Linux Slackware 3.2, 3.3, 3.4, 3.5


    Ted Hickman  discovered following.   He noticed  something  rather
    "insecure" about the slackware 3.4 /bin/login (and probably  other
    versions). If  the /etc/group  file does  not exist,  any user who
    logs into the system is given uid 0 gid 0!

        buglord login: meek
        initgroups: No such file or directory
        Linux 2.0.34.
        Last login: Fri Jul 10 20:56:17 on tty6.
        You have mail.
        buglord:~# id
        uid=0(root) gid=0

    The following is recorded in the syslog:

        Jul 10 22:28:42 buglord login[25795]: initgroups failed for user `meek`:
           No such file or directory

    Further analysis was  done by Richard  Thomas.  An  examination of
    shadow-971001 shows the following in libmisc/setugid.c:

     *      setup_uid_gid() performs the following steps -
     *      set the supplementary group IDs
     *      optionally call specified function which may add more groups
     *      set the group ID to the value from the password file entry
     *      set the user ID to the value from the password file entry
     *      Returns 0 on success, or -1 on failure.

    setup_uid_gid(info, is_console)
            const struct passwd *info;
            int is_console;
             * For systems which support multiple concurrent groups, go get
             * the group set from the /etc/group file.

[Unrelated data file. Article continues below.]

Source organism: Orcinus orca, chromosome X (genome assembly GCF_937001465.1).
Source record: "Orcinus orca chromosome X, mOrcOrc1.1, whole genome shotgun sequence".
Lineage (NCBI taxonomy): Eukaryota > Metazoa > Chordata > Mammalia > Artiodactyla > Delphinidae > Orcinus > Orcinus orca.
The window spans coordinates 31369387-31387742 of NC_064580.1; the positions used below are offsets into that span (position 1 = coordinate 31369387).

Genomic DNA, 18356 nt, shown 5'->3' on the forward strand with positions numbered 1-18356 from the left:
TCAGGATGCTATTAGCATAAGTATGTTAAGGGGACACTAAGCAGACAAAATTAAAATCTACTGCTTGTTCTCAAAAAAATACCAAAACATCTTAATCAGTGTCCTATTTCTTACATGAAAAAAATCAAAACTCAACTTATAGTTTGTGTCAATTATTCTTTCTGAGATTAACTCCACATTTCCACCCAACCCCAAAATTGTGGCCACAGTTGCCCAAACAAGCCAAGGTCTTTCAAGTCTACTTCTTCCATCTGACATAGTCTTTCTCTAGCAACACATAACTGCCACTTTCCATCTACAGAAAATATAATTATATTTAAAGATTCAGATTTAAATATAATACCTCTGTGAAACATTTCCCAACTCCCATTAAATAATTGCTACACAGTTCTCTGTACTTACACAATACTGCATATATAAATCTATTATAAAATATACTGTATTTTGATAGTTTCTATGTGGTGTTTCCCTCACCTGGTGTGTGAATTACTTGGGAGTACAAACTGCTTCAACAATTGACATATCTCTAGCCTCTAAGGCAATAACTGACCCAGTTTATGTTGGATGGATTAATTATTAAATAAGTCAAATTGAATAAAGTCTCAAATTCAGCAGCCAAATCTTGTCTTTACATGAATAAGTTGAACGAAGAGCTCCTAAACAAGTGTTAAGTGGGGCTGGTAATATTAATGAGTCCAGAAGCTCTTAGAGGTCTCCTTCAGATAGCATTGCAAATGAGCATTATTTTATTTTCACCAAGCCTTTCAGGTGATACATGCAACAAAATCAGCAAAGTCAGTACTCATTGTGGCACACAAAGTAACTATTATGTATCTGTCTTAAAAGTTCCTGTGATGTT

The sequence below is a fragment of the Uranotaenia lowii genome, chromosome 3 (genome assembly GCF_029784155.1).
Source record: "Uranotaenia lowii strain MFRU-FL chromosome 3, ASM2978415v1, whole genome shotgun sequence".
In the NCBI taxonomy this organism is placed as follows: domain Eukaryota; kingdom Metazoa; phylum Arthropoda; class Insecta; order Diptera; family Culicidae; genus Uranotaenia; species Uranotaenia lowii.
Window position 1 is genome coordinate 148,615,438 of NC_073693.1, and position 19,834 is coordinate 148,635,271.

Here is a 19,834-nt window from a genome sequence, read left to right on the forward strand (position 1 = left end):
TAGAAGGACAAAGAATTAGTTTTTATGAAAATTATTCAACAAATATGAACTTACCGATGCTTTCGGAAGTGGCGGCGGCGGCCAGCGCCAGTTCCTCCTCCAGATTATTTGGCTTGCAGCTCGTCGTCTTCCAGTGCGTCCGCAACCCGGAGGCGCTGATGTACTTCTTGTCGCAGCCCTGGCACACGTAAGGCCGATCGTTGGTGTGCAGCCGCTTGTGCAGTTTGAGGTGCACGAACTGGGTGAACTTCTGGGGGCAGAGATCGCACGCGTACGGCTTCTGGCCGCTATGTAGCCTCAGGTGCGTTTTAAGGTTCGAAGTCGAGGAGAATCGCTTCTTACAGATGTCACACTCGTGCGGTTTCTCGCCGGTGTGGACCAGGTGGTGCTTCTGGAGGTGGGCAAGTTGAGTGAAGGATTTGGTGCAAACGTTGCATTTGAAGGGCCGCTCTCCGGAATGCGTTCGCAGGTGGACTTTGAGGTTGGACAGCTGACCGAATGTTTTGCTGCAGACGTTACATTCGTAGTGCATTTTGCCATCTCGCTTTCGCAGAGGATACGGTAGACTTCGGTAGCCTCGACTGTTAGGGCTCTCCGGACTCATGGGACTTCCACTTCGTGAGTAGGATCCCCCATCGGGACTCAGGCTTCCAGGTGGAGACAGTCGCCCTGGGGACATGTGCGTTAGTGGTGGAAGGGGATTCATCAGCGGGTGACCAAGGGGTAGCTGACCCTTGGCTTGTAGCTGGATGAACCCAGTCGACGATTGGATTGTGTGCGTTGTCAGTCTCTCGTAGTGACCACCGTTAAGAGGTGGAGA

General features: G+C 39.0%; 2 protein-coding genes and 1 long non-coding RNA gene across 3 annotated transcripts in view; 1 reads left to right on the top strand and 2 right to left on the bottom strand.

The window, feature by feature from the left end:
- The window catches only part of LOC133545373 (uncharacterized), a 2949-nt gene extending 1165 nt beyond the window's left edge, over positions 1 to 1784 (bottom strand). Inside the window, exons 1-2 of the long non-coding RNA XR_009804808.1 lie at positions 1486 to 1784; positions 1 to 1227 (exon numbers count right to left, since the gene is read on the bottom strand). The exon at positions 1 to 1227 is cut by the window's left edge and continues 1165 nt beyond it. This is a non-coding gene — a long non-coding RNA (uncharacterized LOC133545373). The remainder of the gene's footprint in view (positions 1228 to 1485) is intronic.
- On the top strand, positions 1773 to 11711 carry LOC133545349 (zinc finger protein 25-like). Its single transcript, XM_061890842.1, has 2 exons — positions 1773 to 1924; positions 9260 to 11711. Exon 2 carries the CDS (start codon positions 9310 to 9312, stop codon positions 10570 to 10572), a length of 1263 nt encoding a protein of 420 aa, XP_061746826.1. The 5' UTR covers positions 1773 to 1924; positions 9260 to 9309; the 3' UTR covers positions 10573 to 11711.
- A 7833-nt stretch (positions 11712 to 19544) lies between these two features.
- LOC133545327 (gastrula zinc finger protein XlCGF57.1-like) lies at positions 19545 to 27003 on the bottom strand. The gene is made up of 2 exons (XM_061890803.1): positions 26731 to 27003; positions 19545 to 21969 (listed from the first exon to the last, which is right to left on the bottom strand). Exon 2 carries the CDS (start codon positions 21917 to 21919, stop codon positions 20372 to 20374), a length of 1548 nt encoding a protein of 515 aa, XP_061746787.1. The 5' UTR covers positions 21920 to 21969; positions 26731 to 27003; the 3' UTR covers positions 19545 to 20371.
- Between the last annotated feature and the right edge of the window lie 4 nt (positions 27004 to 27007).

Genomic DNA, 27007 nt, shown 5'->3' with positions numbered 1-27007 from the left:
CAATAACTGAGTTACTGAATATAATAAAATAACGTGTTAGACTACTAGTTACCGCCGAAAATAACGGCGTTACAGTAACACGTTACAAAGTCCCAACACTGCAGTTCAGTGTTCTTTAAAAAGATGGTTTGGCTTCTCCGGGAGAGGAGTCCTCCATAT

if (initgroups (info->pw_name, info->pw_gid) == -1) {
                    SYSLOG((LOG_ERR, "initgroups failed for user `%s': %m\n",
                    return -1;


    And src/login.c line 960:

                setup_uid_gid(&pwent, is_console);

    The call  to setup_uid_gid()  in login.c  does no  checking of the
    return  value.    If  initgroups  cannot   open  /etc/group,   the
    setup_uid_gid()  function  returns  before  it  gets around to the
    setgid() and setuid() calls (hence the uid and gid are both  still
    0).  No special claims to know what is happening in shadow, but it
    appears that they decided to do the calls in setup() individually,
    directly in login.c.  Seems  that if setup_uid_gid is nice  enough
    to return the success or failure status, the least we could do  is
    check it (ESPECIALLY since this  is also the status of  the setgid
    and setuid calls!). Why do they still include the setup() function
    if its not used?  How does  this become a security hole?  Well  if
    you can  find a  way to  delete the  /etc/group file  things could
    become rather  messy.   The file  has to  actually be non-existent
    (chmod 000 won't do it).


    So whats the fix? Well first of all, change src/login.c to:

            if (setup_uid_gid(&pwent, is_console))

    If  we  wanted  to  be  fancy  we  could continue to login even if
    initgroups()  fails  (most  likely  you  don't  "need" those extra
    groups to get into the system and fix it).  With _patch_ above you
    can't  crate  create  /etc/group  after  that  (you  can, but what
    then?).  This does not affect RedHat.